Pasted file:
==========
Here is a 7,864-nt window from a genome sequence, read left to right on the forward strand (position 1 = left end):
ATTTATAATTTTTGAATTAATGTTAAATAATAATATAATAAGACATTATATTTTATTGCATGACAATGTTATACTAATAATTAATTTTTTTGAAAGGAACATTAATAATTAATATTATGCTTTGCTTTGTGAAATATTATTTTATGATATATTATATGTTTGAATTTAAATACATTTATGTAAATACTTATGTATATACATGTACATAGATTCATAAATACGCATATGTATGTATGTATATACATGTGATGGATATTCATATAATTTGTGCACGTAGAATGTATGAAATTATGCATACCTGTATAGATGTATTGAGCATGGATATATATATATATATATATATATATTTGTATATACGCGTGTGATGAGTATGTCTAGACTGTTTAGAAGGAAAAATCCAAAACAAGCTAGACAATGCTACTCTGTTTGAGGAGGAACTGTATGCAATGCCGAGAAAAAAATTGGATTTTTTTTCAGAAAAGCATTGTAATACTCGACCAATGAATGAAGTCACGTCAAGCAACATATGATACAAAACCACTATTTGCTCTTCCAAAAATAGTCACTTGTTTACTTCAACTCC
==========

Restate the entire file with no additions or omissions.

Here is a 7,864-nt window from a genome sequence, read left to right on the forward strand (position 1 = left end):
ATTTATAATTTTTGAATTAATGTTAAATAATAATATAATAAGACATTATATTTTATTGCATGACAATGTTATACTAATAATTAATTTTTTTGAAAGGAACATTAATAATTAATATTATGCTTTGCTTTGTGAAATATTATTTTATGATATATTATATGTTTGAATTTAAATACATTTATGTAAATACTTATGTATATACATGTACATAGATTCATAAATACGCATATGTATGTATGTATATACATGTGATGGATATTCATATAATTTGTGCACGTAGAATGTATGAAATTATGCATACCTGTATAGATGTATTGAGCATGGATATATATATATATATATATATATATTTGTATATACGCGTGTGATGAGTATGTCTAGACTGTTTAGAAGGAAAAATCCAAAACAAGCTAGACAATGCTACTCTGTTTGAGGAGGAACTGTATGCAATGCCGAGAAAAAAATTGGATTTTTTTTCAGAAAAGCATTGTAATACTCGACCAATGAATGAAGTCACGTCAAGCAACATATGATACAAAACCACTATTTGCTCTTCCAAAAATAGTCACTTGTTTACTTCAACTCC